Zarvot is an odd mix. It’s promoted as the story of two cubes getting a present for their cube friend. Though mostly it’s an isometric shooter. But really it’s both. And also not quite either. Plus a bit of fiddly other stuff.

First, some reassurance: the story element works really nicely. My main fear was that it would tread a little too close to Thomas Was Alone, but Zarvot is very much its own kind of weird.

Charcoal and Mustard are getting a present for Red, which involves some enjoyably peculiar encounters, the boss battles in particular – with a carton of milk, for instance. Mustard’s intentionally wonky dialogue entertains, and some more subtle nuances to Red’s character help Zarvot stop just short of outright zany.

The game is an isometric shooter at its heart though, and that doesn’t exactly integrate seamlessly into a story mode. Much of the time you’re just navigating a linear path between arena-based encounters, when barriers appear and you have to clear a wave of enemies before carrying on.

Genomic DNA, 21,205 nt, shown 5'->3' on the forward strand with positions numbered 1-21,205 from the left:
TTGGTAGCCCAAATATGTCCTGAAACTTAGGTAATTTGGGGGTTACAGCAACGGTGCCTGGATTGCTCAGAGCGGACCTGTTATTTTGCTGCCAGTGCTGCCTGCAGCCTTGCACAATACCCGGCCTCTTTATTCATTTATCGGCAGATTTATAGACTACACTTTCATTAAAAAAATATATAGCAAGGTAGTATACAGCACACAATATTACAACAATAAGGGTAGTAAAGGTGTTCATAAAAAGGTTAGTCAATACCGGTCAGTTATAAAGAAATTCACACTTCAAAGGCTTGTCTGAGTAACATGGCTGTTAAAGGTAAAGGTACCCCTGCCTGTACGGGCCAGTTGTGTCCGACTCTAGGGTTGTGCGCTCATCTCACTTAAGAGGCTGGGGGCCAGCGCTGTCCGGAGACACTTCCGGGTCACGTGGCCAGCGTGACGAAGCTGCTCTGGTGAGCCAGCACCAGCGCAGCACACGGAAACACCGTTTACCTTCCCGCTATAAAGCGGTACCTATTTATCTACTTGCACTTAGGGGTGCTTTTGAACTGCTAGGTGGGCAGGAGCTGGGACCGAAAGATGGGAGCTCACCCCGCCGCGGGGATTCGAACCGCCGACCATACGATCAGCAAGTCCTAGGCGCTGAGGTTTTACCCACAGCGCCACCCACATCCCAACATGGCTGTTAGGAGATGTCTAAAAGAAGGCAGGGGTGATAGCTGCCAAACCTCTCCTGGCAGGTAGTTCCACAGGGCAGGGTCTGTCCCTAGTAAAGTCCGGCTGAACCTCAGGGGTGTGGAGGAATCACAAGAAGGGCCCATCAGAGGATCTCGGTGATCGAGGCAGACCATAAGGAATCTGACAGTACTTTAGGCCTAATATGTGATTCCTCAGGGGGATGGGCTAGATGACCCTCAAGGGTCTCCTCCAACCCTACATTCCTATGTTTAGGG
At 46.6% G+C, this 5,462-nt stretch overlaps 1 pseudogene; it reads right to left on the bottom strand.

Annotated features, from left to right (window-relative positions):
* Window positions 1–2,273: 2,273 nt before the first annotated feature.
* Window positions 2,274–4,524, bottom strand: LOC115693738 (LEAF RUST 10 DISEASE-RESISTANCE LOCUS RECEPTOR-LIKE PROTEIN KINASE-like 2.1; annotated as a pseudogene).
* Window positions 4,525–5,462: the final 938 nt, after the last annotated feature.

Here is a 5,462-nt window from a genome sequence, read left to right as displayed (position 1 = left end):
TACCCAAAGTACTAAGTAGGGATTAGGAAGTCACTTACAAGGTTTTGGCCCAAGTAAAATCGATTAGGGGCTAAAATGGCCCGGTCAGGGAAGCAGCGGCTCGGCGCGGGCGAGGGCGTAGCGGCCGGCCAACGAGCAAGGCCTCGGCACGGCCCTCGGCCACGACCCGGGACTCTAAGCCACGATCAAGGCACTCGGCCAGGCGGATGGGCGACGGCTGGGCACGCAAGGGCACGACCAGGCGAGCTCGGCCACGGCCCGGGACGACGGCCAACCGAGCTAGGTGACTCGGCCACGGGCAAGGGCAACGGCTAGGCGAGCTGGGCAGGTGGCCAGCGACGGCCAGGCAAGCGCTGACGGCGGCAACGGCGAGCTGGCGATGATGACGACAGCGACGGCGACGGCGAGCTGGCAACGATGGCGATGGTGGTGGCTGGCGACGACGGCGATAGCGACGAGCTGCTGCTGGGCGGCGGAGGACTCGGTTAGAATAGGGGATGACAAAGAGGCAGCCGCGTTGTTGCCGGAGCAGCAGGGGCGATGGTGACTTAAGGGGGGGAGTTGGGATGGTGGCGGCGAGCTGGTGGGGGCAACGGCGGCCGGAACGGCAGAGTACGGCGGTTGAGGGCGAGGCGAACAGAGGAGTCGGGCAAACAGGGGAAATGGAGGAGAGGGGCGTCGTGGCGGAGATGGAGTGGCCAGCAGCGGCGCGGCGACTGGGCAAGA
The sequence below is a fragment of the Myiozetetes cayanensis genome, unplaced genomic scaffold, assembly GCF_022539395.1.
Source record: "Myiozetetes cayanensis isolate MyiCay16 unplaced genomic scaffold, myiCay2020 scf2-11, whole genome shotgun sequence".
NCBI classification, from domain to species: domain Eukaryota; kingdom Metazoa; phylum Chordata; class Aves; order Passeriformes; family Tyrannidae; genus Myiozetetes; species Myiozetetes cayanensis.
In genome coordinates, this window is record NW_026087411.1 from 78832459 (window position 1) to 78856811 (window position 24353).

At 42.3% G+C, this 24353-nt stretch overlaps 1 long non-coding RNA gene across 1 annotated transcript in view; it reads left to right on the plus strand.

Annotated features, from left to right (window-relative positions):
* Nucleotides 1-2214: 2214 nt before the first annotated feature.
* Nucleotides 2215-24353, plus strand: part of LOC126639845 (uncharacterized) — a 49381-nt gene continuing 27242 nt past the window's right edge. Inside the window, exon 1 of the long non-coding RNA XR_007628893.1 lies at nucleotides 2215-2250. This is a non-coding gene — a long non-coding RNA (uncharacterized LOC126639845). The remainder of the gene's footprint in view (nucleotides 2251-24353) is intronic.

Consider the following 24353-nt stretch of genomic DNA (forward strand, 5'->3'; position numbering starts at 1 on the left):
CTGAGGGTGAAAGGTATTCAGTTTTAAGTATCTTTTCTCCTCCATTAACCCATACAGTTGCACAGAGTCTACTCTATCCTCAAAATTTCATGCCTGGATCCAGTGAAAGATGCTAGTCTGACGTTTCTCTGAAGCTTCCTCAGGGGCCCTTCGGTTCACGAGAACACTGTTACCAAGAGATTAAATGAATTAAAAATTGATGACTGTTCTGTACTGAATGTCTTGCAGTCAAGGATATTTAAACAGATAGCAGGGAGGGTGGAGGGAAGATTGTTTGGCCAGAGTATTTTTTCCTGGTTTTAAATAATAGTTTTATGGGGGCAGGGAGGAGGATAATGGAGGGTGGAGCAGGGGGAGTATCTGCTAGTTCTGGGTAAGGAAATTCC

Other elements pop up now and then – a fetch quest, or a bit of platforming – which don’t so much add variety, as not fit in at all. Especially the platforming, which the movement controls simply aren’t up to.

Though imperfect, the bits and bobs in story mode do add to the game. A standard arcade mode is unlocked as you play though, but with the personality stripped away it’s not more than a decent enough isometric shooter.

You have two standard attacks – a long range shot and a close-quarters attack – both of which can charged up into more powerful variants. There’s a good range of enemies, with behaviours and attacks requiring different approaches. The waves come together quite nicely, requiring a bit of thought and planning to dispatch the lot of them – and the bosses are a highlight.

Health is restored after completing a wave, and restarts are swift, so frustration is kept to a minimum. That said, a particularly busy screen can cause the odd bit of slowdown, which is pretty inexcusable in a fast-paced shooter. And there’s the aforementioned platforming which – and I can’t stress this enough – really is very, very bad.

I still can’t decide if Zarvot is more or less than the sum of its parts. On the one hand, the story elevates it above a standard isometric shooter. But an isometric shooter doesn’t seem like the best medium to tell the story. And the bits that aren’t story or isometric shooter don’t really fit in.

But still, I like the cut of its jib. It’s odd, and slightly confused – both intentionally and otherwise. It doesn’t quite come together, but it’s an admirable attempt.

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